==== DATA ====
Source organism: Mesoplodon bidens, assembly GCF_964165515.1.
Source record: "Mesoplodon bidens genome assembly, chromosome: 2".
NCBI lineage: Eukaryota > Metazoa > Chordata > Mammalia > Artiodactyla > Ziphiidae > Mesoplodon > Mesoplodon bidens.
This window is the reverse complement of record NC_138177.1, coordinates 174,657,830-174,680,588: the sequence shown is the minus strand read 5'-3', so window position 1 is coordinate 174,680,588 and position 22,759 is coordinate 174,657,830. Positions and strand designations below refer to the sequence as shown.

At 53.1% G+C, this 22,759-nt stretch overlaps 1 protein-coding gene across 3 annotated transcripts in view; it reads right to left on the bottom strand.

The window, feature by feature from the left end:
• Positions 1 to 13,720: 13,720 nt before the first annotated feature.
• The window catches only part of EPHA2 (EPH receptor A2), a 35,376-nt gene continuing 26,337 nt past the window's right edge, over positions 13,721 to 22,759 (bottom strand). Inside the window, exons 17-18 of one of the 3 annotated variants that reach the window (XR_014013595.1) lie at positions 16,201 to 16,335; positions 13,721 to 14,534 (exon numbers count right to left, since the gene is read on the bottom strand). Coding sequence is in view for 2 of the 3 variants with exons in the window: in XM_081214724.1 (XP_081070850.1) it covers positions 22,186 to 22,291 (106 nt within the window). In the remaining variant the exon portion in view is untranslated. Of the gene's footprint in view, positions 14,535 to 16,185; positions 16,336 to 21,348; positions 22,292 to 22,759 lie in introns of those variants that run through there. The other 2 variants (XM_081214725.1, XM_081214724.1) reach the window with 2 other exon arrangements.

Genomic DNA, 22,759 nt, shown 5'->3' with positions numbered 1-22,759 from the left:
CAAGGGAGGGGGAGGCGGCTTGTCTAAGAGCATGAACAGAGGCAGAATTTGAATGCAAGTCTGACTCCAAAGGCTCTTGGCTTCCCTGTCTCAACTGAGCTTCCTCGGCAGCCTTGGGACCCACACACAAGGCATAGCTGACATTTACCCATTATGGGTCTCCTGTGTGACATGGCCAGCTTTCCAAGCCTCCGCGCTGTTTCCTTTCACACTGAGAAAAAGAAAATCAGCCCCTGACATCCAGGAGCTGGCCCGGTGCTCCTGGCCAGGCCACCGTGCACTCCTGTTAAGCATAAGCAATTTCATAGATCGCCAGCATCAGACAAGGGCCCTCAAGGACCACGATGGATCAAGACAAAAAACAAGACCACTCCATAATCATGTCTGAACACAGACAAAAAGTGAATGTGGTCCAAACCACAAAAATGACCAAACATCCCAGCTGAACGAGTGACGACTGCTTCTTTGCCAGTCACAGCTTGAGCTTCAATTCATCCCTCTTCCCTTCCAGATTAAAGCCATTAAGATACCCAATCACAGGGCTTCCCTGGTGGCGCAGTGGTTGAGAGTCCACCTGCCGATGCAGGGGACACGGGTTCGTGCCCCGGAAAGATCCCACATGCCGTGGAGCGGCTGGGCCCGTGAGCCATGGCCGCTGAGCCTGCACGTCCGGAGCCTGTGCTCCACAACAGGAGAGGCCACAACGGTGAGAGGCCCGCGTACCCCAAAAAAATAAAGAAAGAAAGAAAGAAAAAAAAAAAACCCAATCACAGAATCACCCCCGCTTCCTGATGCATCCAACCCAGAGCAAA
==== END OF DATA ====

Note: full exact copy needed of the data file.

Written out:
Source organism: Mesoplodon bidens, assembly GCF_964165515.1.
Source record: "Mesoplodon bidens genome assembly, chromosome: 2".
NCBI lineage: Eukaryota > Metazoa > Chordata > Mammalia > Artiodactyla > Ziphiidae > Mesoplodon > Mesoplodon bidens.
This window is the reverse complement of record NC_138177.1, coordinates 174,657,830-174,680,588: the sequence shown is the minus strand read 5'-3', so window position 1 is coordinate 174,680,588 and position 22,759 is coordinate 174,657,830. Positions and strand designations below refer to the sequence as shown.

At 53.1% G+C, this 22,759-nt stretch overlaps 1 protein-coding gene across 3 annotated transcripts in view; it reads right to left on the bottom strand.

The window, feature by feature from the left end:
• Positions 1 to 13,720: 13,720 nt before the first annotated feature.
• The window catches only part of EPHA2 (EPH receptor A2), a 35,376-nt gene continuing 26,337 nt past the window's right edge, over positions 13,721 to 22,759 (bottom strand). Inside the window, exons 17-18 of one of the 3 annotated variants that reach the window (XR_014013595.1) lie at positions 16,201 to 16,335; positions 13,721 to 14,534 (exon numbers count right to left, since the gene is read on the bottom strand). Coding sequence is in view for 2 of the 3 variants with exons in the window: in XM_081214724.1 (XP_081070850.1) it covers positions 22,186 to 22,291 (106 nt within the window). In the remaining variant the exon portion in view is untranslated. Of the gene's footprint in view, positions 14,535 to 16,185; positions 16,336 to 21,348; positions 22,292 to 22,759 lie in introns of those variants that run through there. The other 2 variants (XM_081214725.1, XM_081214724.1) reach the window with 2 other exon arrangements.

Genomic DNA, 22,759 nt, shown 5'->3' with positions numbered 1-22,759 from the left:
CAAGGGAGGGGGAGGCGGCTTGTCTAAGAGCATGAACAGAGGCAGAATTTGAATGCAAGTCTGACTCCAAAGGCTCTTGGCTTCCCTGTCTCAACTGAGCTTCCTCGGCAGCCTTGGGACCCACACACAAGGCATAGCTGACATTTACCCATTATGGGTCTCCTGTGTGACATGGCCAGCTTTCCAAGCCTCCGCGCTGTTTCCTTTCACACTGAGAAAAAGAAAATCAGCCCCTGACATCCAGGAGCTGGCCCGGTGCTCCTGGCCAGGCCACCGTGCACTCCTGTTAAGCATAAGCAATTTCATAGATCGCCAGCATCAGACAAGGGCCCTCAAGGACCACGATGGATCAAGACAAAAAACAAGACCACTCCATAATCATGTCTGAACACAGACAAAAAGTGAATGTGGTCCAAACCACAAAAATGACCAAACATCCCAGCTGAACGAGTGACGACTGCTTCTTTGCCAGTCACAGCTTGAGCTTCAATTCATCCCTCTTCCCTTCCAGATTAAAGCCATTAAGATACCCAATCACAGGGCTTCCCTGGTGGCGCAGTGGTTGAGAGTCCACCTGCCGATGCAGGGGACACGGGTTCGTGCCCCGGAAAGATCCCACATGCCGTGGAGCGGCTGGGCCCGTGAGCCATGGCCGCTGAGCCTGCACGTCCGGAGCCTGTGCTCCACAACAGGAGAGGCCACAACGGTGAGAGGCCCGCGTACCCCAAAAAAATAAAGAAAGAAAGAAAGAAAAAAAAAAAACCCAATCACAGAATCACCCCCGCTTCCTGATGCATCCAACCCAGAGCAAA